Keep your nails clean, and make sure you take the time to dry your hands and nails thoroughly when you wash your hands.
Use cuticle oil every day: the only time oil makes your nails lift is if it's left on the nail plate when product is applied. When product is applied over a properly prepared nail plate, there is no point of entry for oil or cooties to get between your nail and your nail enhancement. But cuticle oil every bit as important in maintaining the integrity of your nails and cuticles as moisturizer is to preventing wrinkles around your eyes.
A high-quality cuticle oil is made entirely of botanical oils -- contains no mineral oil -- and will keep both your natural nail plate and the surrounding skin tissue properly hydrated. This prevents the skin and nail from drying out, causing those tissues to shrink and pull away from the enhancement product. Dry skin is the number one cause of lifting and cuticle oil is your best defense against it. You don't need to get all greased up, just a tiny drop on each cuticle and then massaged in will do the trick!
Get your nails done! There's a reason that 2 to 3 weeks is what we recommend between fills. It's not just a way of making more money. In fact, I'd love it if all my clients came in once every 4 weeks, that would allow me to see more clients! But 4 weeks is too long to wait. You nails grow about 1/4 inch every month, and as they grow out, they change shape slightly. Nails bend and flex as they grow, some curl up, some flatten out, but the product isn't as flexible as the natural nail and it can't bend and flex very much.
Modern products have made great improvements, but 3 weeks is still about the limit of any product's ability to grow out with the nail before it starts to give.
Getting a fill (or rebalance) is like having the oil changed in your car: you're supposed to do it on a regular schedule in order to prevent things from going catastrophically wrong down the line! It's preventative maintenance, so don't wait until your nails are lifting or broken to have them done, by that time it might be too late.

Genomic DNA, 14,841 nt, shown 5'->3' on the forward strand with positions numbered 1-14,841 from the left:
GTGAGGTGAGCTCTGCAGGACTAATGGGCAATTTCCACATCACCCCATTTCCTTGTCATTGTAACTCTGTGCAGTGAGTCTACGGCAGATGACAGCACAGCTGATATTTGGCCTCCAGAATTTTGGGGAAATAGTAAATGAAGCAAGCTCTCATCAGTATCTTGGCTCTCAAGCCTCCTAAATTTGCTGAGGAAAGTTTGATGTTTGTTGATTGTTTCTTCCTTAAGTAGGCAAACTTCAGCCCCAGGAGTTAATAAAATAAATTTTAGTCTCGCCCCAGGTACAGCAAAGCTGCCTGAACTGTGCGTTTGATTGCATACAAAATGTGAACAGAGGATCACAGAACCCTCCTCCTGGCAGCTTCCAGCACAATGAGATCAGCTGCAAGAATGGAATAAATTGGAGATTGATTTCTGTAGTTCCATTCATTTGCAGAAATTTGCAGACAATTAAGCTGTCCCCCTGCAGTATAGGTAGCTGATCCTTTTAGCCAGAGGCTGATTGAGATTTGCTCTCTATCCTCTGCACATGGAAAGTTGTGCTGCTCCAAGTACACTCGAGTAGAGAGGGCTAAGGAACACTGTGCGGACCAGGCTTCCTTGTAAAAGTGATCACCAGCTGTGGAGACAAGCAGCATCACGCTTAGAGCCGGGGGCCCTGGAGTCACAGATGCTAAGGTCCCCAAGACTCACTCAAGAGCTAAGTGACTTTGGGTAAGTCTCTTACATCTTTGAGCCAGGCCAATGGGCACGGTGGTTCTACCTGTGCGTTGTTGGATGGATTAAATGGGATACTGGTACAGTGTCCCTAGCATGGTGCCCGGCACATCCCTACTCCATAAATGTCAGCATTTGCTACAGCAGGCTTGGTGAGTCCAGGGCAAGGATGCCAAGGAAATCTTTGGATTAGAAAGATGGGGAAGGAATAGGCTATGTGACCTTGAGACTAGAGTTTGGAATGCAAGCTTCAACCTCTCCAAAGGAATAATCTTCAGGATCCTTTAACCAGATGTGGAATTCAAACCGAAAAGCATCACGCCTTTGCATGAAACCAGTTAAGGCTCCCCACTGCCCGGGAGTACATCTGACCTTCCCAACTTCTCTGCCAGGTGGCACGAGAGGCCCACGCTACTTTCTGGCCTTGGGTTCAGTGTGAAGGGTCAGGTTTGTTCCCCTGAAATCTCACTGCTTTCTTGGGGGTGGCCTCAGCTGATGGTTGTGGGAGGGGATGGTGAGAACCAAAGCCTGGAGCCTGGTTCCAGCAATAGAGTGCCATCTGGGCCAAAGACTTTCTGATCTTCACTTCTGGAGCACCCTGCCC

If you do happen to break a nail or one starts lifting or you see a crack-- treat it with an antiseptic, just like it was a skinned knee or a broken blister. Take precautions to prevent an infection from occurring. Use your hair dryer to make sure the area is totally dry and then seal it with a tiny drop of nail glue -- or remove the product entirely -- until you can get to the salon for a professional repair.
And by "until you can get to the salon" I don't mean until your next appointment in two more weeks. I mean ASAP. And if you can't get into your regular nail tech for a proper repair, then either go to another salon for that repair, or take the product off the nail and just wait it out till you can see your regular tech.
Glue is not your friend. It's a last resort sort of thing. And it'll do more harm than good if you don't make sure the nail has been sanitized first; you'll just end up sealing that bacteria in.
Remember: Psuedamonas A. is in most soil and water and other moist environments. Wear gloves when working with these things (gardening, dishes, etc)! By the time you see a green spot, it's already too late. So make sure you're taking care of those nails, and treat cracks, lifts and breaks like they were open wounds. Clean them, dry them, and sanitize them and I'll never have to tell you that I can't put product back on that nail until the spot is gone or a doctor tells me it's ok.
And once again: I can't guarantee you won't get it, but I do my best to make damn sure you won't get it here.